The first milestone I had was when I graduated in prep school. It was made more unforgettable because I sung onstage. Long before The Voice Kids or Tawag ng Tanghalan Kids happened, I tortured my poor classmates, their parents and guests, and my teachers with my voice. In my defense, my teachers made me do it. The succeeding milestones in my life were all that--graduations. From elementary, high school, and finally college. I say finally because I'm glad that my formal education is over. I have no plans for further studies, except those short courses online that tap into my neglected creative side.

The next milestone, I could say, was my first job and my first paycheck. But that was short-lived. Barely two months into the job, I quit. Not for any existential, is-this-all-there-is-to-it?, millennial, I-want-more-in-this-life kind of reason. My younger brother died, suddenly. The circumstances were tragic, so I deemed it best to quit and spend time with my parents who were scheduled to leave the country, supposedly with my brother. It was an important milestone in my early twenties, because I was forced to grow up. Call it my coming-of-age. It sucks, but, as I've come to realize, that's life.

The next great milestone was living alone and paying for everything myself. I had to make all the decisions, because no one else would make them for me. I had to do everything. Otherwise, nothing would get done.

Learning to stand on my own and alone meant that I did not have enough time for everything. Nor, when I was starting out, did I have enough to pay for everything. It taught me, more than anything, to know the difference between what I want, what I need, and what I really, really need. I learned to spend only on what I really, really need.

My first international trip was my first solo trip as well. That was a big deal for me, because it meant I had enough money to travel. A luxury I didn't have when I was starting out. Looking back, I can only shake my head at how brave and stupid I was to fly to Rome by myself. I went to a few other European countries in those twelve days and for the first time it felt like I was finally getting my life back.

After that, my milestones have become more sporadic and specific: my first car and, just last year, I made a downpayment for my first property. And there's a long interval between those two. There were smaller milestones somewhere in my life. Like the time an essay I wrote was published in a newspaper. Or when I moved to the US for three years to work. And then returned to the Philippines.

On the naughty side, I couldn't remember my first kiss or my first sex. I could say my first relationship was with a former friend, but it was messy and short. The way relationships are between best friends who couldn't figure out what they are to each other. I could say that that was my first heartbreak as well. But when I take a long and hard look in my life, they weren't the milestones that shook and changed me. After I saw my brother die and the aftermath that came, those emotions were small. And besides, this was the point where my life started to diverge from the norm. When my first heartbreak happened, it was as if nothing happened in my life. I had to sweep it under the rug, because I was not sure of who I am and, more so, if who I am was something that others could accept. And those first intimacies did not come with rainbows and butterflies. They came with guilt and thunderbolts from heaven. Along with these first encounters was the question of identity and the struggle for acceptance.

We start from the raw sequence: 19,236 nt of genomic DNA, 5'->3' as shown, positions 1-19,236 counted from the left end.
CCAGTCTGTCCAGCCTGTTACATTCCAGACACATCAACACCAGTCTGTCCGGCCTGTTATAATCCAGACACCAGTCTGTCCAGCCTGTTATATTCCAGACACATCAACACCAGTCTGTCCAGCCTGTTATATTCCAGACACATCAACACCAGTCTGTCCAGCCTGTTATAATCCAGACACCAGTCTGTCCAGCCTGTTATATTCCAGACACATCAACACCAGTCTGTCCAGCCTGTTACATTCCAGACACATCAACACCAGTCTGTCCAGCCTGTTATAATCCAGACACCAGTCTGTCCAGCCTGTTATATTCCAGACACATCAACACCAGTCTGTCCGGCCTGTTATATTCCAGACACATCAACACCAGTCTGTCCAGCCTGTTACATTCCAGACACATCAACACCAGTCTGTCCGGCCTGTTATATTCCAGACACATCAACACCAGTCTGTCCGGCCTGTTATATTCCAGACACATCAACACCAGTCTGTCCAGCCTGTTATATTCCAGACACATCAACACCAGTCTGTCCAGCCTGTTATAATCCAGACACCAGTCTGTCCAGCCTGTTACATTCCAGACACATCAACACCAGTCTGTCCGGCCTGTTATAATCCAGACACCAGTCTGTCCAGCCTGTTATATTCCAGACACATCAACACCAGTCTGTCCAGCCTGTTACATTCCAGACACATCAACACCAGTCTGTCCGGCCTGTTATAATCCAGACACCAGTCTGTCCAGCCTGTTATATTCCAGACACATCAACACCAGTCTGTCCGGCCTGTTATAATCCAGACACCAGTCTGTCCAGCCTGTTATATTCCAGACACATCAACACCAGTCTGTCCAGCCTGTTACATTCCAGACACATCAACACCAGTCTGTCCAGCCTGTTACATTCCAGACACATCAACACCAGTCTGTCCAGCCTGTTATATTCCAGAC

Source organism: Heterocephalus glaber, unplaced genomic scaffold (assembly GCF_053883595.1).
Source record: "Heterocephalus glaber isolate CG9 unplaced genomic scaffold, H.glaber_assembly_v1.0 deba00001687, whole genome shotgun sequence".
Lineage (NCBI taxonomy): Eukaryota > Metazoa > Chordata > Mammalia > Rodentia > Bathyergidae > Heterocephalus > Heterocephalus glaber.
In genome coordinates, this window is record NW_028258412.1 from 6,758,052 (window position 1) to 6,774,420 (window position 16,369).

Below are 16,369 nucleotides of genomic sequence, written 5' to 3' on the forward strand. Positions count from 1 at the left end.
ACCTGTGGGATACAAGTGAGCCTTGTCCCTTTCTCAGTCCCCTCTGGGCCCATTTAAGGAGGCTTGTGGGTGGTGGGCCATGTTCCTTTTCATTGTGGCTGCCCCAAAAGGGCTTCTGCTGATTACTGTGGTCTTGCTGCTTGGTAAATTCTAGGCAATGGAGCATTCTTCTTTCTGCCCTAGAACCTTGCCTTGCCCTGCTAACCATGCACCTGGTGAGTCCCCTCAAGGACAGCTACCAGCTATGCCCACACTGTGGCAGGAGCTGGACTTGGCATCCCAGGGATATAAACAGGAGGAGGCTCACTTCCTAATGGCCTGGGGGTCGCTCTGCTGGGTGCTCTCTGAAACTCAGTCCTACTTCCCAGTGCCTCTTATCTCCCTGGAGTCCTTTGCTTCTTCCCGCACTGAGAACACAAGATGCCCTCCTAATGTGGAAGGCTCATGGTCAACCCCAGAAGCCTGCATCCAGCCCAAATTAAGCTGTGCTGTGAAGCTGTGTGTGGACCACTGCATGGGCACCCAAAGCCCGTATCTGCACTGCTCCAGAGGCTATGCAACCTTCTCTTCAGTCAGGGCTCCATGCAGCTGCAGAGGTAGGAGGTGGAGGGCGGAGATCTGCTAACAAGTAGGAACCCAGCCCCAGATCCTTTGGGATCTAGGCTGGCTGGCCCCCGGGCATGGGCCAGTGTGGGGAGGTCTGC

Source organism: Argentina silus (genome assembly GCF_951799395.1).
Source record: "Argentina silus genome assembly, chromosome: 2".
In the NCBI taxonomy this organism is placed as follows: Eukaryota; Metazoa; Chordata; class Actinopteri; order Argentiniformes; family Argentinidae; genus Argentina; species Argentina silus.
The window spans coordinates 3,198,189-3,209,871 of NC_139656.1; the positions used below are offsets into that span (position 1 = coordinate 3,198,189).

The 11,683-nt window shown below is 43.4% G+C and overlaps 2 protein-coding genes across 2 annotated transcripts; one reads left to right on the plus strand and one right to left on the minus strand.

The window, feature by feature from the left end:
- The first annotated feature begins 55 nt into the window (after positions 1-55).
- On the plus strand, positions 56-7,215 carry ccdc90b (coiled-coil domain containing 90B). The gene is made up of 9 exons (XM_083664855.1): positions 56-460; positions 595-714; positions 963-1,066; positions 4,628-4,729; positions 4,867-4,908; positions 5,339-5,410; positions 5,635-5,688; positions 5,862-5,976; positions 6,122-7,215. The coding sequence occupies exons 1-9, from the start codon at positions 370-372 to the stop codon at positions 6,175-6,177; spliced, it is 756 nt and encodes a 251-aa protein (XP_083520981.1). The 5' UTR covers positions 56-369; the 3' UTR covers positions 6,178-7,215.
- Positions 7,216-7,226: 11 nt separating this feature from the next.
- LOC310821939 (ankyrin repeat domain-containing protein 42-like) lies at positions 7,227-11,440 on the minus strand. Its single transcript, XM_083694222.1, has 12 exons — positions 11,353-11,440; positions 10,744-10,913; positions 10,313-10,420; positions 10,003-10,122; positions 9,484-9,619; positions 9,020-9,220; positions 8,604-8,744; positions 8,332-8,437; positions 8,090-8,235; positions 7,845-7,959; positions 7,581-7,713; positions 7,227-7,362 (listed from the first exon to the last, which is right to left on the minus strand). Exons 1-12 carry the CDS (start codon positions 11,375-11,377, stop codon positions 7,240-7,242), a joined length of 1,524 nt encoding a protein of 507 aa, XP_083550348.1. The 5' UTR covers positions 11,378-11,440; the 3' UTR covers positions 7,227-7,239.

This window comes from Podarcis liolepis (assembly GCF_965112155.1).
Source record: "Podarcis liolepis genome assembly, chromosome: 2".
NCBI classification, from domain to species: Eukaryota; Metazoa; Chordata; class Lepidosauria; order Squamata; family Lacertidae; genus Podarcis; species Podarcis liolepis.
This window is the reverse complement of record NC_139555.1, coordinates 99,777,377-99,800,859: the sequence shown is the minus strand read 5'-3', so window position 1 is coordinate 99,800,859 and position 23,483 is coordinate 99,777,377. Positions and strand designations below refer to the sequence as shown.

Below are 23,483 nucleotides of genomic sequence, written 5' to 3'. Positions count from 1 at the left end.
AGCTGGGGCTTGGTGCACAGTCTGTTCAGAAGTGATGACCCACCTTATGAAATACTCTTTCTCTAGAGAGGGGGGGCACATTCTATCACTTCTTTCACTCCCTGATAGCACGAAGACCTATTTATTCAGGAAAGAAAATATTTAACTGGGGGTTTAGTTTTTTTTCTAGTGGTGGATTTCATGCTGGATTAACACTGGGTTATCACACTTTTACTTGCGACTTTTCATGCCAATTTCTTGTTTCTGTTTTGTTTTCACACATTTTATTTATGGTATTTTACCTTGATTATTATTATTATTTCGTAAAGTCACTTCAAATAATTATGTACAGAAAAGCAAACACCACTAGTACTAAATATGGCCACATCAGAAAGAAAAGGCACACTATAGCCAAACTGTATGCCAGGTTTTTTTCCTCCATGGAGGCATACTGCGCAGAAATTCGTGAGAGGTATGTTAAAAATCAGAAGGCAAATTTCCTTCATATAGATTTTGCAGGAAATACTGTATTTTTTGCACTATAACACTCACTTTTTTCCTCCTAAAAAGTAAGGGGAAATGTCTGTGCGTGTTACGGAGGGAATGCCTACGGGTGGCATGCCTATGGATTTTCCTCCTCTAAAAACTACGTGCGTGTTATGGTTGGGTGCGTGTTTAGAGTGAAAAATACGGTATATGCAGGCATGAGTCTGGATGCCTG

And now, I can't imagine what else is there for me. It seems that the next big milestone in my life is something I will never witness for myself: my death. Everyone around me are either getting engaged, getting married, having their first baby or their tenth baby, growing children or growing bellies. Their kids graduating with honors or saying their first words or taking their first shit or their first walk. I will never experience these universally celebrated milestones myself.

I'm so deep into that road less travelled already that I could not go back. This is what it means when Robert Frost said that choosing the road less travelled made all the difference. I'm out of the conversation, I'm out of orbit among my peers who have taken the straight and narrow path. I could not relate to them in the same way that they could not relate to me. They are probably wondering when I'm going to grow up and own the responsibility of a man my age. They do not see my struggles as something worthy or equal to theirs, of having a family and having kids. It can sometimes feel condescending because it's as if my burdens and problems are not valid just because my life is different.

And here's the difference of taking the road less travelled: it gives you the freedom to shape your own life and create your own milestones. It is equally lonely and liberating to realize that you have full responsibility for yourself to make your life matter. Because how do you extend a piece of yourself beyond death when you have no one to remember you or carry your name after you're gone?


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